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  1. #81
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    Quote Originally Posted by Yossarian View Post
    And how many high speed rail lines or networks are there in the USA?
    Not sure if you are based in the US - but its a widely acknowledged fact here that the business lobbies - airline industries etc, in the US are not interested in competing with improved high-speed rail from Amtrak, which is government owned. In spite of this, Amtrak offers a "pseudo-high speed" option, called Acela in the Boston-NYC-Washington DC corridor which is both popular and profitable. Apart from entrenched lobbying, the US has another problem with NIMBY-ism - where the towns along the proposed corridors are populated and would not want the disturbance of a high speed rail going past their "backyard". India wouldn't face this problem because it doesn't have highly populated or built-up suburbs along the proposed corridors. It is orders of magnitude cheaper to buy up the additional land tracts along the new high speed corridor in India.


    Quote Originally Posted by Yossarian View Post
    Besides, to use your own words, comparisons with building and placing satellites into orbit "is a facetious and factually inaccurate argument". Satellites benefit the whole country, the rich and poor alike, but providing services such as telecommunications, weather forecasting (critical for farmers), crop information, locating mineral resources etc.

    No one is saying that bullet trains in a 3rd world country like India will not bring benefits, but the point is that it's the well off that will benefit the most by shaving a few hours off their journey times, whereas investing similar amounts will provide far more tangible, and actual life changing benefits to tens of millions. It's a case of priorities. But then again, it's the well off chest thumpers, more interested in prestige projects that are designed to 'impress the west', and who stand to benefit the most, that make the final decisions (which, to be fair, is the case everywhere, even in many western countries).
    If your read my post(s), you would see that I agree that bullet trains should not come at the cost of other required improvements. But you are basing your argument on a lot of uninformed assumptions about the Indian rail situation. The biggest point that you keep missing, is that its not a question of pursuing one over the other. The railway budgets for the last few years and the upcoming years, already has allocated massive amounts to network improvements. I have personally seen the steady improvements in quality of service that is happening. Bottomline, India is in a position to afford prestige projects, without sacrificing upgrades to existing service. Especially when over 80% of the project is being funded by the Japanese at a ridiculous 0.1% term over 50 years. If you understand basics of macro-economics, that's essentially free money.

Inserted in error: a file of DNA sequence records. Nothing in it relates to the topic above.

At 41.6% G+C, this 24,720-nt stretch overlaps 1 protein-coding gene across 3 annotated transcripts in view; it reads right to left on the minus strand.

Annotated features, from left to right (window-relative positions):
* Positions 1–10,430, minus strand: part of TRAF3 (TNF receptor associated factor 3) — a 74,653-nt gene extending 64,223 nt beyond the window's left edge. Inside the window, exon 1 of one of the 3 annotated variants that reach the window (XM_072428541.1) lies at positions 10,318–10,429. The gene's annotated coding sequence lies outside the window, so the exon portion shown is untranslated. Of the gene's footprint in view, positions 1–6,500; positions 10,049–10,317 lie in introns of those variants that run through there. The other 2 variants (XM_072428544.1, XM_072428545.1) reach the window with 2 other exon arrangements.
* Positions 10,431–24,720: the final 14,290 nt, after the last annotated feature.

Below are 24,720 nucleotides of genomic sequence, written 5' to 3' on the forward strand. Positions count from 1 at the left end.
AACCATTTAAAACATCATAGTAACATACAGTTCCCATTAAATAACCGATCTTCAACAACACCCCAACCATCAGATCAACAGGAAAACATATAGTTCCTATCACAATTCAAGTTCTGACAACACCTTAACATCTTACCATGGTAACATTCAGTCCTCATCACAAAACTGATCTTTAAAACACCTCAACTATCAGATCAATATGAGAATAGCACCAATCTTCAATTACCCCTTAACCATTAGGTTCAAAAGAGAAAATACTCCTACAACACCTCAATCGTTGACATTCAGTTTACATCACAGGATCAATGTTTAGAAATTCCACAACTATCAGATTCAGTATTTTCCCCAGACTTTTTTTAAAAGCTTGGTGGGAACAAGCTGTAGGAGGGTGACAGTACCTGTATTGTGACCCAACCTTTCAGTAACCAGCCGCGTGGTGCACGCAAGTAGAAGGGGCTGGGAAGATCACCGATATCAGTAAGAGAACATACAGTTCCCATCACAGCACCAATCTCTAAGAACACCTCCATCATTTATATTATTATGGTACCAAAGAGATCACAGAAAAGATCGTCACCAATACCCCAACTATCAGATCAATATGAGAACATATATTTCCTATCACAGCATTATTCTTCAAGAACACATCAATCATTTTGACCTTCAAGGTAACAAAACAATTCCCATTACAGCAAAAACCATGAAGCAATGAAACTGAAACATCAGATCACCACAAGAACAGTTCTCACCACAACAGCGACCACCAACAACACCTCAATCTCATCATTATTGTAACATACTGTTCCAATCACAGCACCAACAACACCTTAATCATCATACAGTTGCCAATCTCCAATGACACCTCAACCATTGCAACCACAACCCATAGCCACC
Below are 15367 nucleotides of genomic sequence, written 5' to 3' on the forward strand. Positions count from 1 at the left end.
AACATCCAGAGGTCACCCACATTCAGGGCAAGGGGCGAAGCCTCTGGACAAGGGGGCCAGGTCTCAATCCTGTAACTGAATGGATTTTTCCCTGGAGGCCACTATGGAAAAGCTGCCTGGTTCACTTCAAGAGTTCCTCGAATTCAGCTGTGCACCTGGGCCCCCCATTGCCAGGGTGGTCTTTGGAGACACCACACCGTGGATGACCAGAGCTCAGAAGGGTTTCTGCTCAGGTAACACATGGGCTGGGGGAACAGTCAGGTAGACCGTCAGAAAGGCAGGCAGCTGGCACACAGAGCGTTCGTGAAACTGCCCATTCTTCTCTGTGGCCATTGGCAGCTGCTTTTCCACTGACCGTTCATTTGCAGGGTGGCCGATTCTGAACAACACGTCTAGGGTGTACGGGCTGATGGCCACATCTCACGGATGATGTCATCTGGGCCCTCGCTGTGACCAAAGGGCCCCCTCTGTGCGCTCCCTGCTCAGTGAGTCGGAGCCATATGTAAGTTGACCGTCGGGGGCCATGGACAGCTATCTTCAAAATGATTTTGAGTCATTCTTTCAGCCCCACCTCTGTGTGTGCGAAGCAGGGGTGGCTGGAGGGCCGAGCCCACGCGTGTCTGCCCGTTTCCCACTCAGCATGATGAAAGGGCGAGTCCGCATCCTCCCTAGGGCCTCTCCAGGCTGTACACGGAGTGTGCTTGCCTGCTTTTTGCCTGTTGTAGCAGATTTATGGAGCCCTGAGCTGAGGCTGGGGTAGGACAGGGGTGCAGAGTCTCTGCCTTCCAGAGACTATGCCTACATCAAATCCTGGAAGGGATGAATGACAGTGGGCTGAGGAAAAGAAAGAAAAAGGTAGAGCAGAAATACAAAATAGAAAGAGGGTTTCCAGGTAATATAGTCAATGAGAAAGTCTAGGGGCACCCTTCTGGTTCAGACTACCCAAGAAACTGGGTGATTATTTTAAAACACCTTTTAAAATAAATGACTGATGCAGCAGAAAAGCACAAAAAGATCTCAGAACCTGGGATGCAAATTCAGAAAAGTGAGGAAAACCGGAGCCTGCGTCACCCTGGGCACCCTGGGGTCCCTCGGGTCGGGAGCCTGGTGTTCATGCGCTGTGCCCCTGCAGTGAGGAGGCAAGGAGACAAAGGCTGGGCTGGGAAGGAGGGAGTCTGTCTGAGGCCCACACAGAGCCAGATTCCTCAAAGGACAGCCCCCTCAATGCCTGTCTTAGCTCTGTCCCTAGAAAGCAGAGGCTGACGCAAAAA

And secondly, There is a very solid business case for high speed rail in India, and the demand exists. The ticket prices from the faster trains facilitate lower cost tickets for the masses - this is actually already the case in India today. India runs over 100 so-called "express" trains - Rajdhani, Shatabdi etc, that cost about 25% the cost of airfare - and proceeds from those tickets sustain the subsidized fares for all trains. You have no idea how quickly the tickets across 1st class, 2nd class, etc consistently sell out for these trains. There is every reason to expect that the bullet trains will continue along the same lines, creating a virtuous cycle of increasing use at the high end, which enables the railways to continue providing subsidized service at the lower end.

    We haven't even talked about the environmental benefits of these trains, every passenger that travels on these trains, is one less on an airplane that flies using carbon-based fuels, which have to be imported by India, and pollute the air. Any economist, environmentalist or urban planner knows that high-speed rail is a win-win investment, provided the population density and usage factors exist, and the country can afford to make the investment.

  2. #82
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    Quote Originally Posted by Yossarian View Post
    No one is saying that bullet trains in a 3rd world country like India will not bring benefits, but the point is that it's the well off that will benefit the most by shaving a few hours off their journey times, whereas investing similar amounts will provide far more tangible, and actual life changing benefits to tens of millions.
    As you yourself are from a group of countries which some Westerners derisively labeled at the 3rd world, it is odd to see you use the same nomenclature.

    It's a case of priorities. But then again, it's the well off chest thumpers, more interested in prestige projects that are designed to 'impress the west', and who stand to benefit the most, that make the final decisions (which, to be fair, is the case everywhere, even in many western countries).